Dear Margo, Rita & Curtis,
I’m really nervous about going back to school! Is there anything I can do to make sure my school year goes OK?
The Greer is too Near
Dearest Too-Near Greer,
Thank you so much for thinking of us over the summer! It warms my heart that all of my readers still remember to write!
The other day, I caught my dad singing, “It’s the most wonderful time of the year,” so I knew it must be time to drop me off at Deerfield. For those of you who, like me, cried when you saw your first back-to-school commercial, this time of year is trying. For those of you who spent your summer in an academic writing camp—a shocking number these days—there’s really not much difference and you might even be excited to be back. But whether you spent your summer padding your college application by saving dolphins in Belize, or spent it in a beach chair, no one escapes going back to school, and each year comes with new challenges to be tackled.
For Freshmen: You probably have two worries—Am I going to be cool here? and What if my room’s lame? About your room: my room has been crap for three years and I made friends anyway. So, yes, all of those fights you and your mom got in at Bed Bath & Beyond over which desk lamp to get were indeed a waste of time. Now onto being cool—you might have been a big fish in middle school, but Deerfield is a whole new ball game, and in this ball game Deerfield is Michael Jordan, and you are you. Let me assure you that you will embarrass yourself. You will do things that you will look back on a year from now and cringe. But fear not, because the beauty of freshman year is that everyone forgives everyone for freshman year, and sophomore year is nature’s do-over. And P.S.—for those of you who think you didn’t embarrass yourself freshman year, I recommend looking at old Disco pictures to jog your memory.
For Sophomores: Your head is going to inflate with power the second you get on campus. Why, you ask? Because you are older than the freshmen. Just remember this, though, before you start to get cocky and try to cut me in the first-waiting line: all of the embarrassing things you did freshman year are still fresh in everyone’s mind.
For Juniors: What is there really to say about junior year? You will laugh, you will cry . . . actually you will mostly cry, but again, fear not!!! Because I have some advice just for you and 600 other readers. I am about to share my top-secret recipe for staying fabulous during junior year . . .
Rule #1: The less you care, the better you do. This is based on a highly scientific study* I conducted on myself and one other test subject, so yeah, it’s legit.
*Not actually a scientific study. The Scroll takes no responsibility for grades affected as a result of this “study.”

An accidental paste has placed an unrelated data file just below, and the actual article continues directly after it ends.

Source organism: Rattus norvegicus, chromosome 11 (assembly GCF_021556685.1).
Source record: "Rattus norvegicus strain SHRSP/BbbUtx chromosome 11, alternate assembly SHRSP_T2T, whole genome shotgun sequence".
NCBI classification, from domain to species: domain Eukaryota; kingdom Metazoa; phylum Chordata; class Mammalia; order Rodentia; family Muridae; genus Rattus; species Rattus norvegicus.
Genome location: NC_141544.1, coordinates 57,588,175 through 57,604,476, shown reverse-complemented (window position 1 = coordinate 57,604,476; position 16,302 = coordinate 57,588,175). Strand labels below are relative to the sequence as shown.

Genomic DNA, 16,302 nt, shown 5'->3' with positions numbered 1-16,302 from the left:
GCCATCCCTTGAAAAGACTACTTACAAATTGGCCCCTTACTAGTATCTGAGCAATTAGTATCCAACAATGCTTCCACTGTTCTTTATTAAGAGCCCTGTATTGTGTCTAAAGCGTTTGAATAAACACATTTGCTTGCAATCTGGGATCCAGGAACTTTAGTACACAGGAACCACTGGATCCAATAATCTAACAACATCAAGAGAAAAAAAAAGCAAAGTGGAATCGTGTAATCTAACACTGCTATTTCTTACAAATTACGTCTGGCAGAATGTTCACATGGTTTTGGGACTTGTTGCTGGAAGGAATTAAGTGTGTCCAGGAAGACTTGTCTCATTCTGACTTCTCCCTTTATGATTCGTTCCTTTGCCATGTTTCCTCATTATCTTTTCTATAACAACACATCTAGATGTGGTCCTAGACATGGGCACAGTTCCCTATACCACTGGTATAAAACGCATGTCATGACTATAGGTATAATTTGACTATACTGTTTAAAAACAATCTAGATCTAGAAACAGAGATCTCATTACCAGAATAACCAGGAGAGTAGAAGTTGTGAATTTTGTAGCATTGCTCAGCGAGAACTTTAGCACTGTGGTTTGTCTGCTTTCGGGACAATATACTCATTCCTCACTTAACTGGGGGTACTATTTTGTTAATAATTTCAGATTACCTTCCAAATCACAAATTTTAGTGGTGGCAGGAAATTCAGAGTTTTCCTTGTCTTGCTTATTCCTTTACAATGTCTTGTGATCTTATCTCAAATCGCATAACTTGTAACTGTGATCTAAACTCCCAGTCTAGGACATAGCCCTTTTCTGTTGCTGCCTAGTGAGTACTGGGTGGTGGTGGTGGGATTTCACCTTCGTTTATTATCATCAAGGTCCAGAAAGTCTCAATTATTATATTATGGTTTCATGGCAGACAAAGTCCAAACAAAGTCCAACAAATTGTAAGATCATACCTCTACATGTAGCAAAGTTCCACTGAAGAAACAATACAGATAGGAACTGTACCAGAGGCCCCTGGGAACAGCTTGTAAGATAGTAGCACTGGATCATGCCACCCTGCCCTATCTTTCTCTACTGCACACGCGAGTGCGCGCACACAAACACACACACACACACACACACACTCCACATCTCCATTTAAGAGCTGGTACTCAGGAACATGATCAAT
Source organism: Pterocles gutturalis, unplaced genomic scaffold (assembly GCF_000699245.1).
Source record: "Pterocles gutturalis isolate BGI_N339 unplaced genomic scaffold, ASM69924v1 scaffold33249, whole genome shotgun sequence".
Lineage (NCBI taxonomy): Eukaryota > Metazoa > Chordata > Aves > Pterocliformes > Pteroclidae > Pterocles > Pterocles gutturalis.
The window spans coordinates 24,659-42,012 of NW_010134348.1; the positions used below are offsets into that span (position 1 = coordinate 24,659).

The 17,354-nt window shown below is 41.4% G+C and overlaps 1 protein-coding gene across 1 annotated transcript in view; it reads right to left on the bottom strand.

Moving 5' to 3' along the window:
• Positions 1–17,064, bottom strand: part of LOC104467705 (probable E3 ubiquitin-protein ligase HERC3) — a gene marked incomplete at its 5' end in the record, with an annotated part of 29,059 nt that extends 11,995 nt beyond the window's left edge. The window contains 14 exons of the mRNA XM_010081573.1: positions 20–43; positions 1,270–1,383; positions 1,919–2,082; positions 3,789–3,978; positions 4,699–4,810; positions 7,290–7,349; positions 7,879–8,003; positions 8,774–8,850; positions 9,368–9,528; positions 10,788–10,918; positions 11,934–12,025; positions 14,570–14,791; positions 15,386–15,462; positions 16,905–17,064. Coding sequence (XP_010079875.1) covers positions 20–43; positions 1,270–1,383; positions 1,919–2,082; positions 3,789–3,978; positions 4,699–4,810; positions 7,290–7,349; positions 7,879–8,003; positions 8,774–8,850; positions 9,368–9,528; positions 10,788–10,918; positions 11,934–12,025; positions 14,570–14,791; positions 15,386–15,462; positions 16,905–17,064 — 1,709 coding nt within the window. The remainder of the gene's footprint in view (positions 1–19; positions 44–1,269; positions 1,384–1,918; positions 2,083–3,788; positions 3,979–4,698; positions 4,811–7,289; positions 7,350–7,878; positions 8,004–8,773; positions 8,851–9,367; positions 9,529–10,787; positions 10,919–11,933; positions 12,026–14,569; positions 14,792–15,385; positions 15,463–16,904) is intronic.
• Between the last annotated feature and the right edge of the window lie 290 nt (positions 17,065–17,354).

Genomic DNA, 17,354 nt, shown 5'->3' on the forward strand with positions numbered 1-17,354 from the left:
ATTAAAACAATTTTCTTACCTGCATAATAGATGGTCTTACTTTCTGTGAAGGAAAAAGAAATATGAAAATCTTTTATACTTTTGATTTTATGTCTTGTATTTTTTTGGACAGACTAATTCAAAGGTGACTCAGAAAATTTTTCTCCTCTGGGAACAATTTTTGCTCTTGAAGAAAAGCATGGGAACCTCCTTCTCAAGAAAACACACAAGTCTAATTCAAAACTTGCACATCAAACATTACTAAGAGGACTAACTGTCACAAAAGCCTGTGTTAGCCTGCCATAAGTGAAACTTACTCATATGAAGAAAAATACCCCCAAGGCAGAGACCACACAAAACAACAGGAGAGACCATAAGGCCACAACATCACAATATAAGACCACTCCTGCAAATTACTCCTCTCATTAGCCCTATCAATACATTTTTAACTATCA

For Seniors: Welcome back from your summer of intense college application preparation. There are three types of senior summers that I have so far identified. See which one you fit.
Type #1: The “Essay-Writing Camp” Summer—
Ah, the grand prix of all college summers commonly chosen by those who are way ahead of the game. The pretense behind this summer is that it is impossible to write an acceptable college essay from your kitchen counter, and therefore you need to fly to Cambridge to do it under the tutelage of a Pulitzer Prize winner. I commend you type #1ers: your essay about reading to blind orphans in the inner city will be way better than mine.
Type #2: The Exotic Summer—
This type of summer is typically undertaken by those who feel that spending June and July lifeguarding will not be differentiating enough in the college process. The type #2ers therefore flee to the Alps/Rainforest/Sahara to backpack through uncharted territory in remote and untouched lands. With any luck they’ll have an essay topic at the end of the experience. I also like to call this the “Vacation in Disguise” summer. No admissions officer can see through this one.
Type #3: The Frantic Summer—
In this case, you wake up one morning and realize you haven’t visited a single college. You and your parents begin desperately piecing together a travel schedule in which you hit three colleges a day and drive during the night. By the end of the frantic summer you have visited so many colleges that you hate them all and decide to take a gap year instead.
The good news is that whatever summer you have had, you will be totally ready for senior year. Unless of course you are me and you haven’t done any of these things. If that is the case, I suggest you find me and we can wipe our tears with our rejection letters together.
Wishing you a very merry start to school,
Margo, Rita & Curtis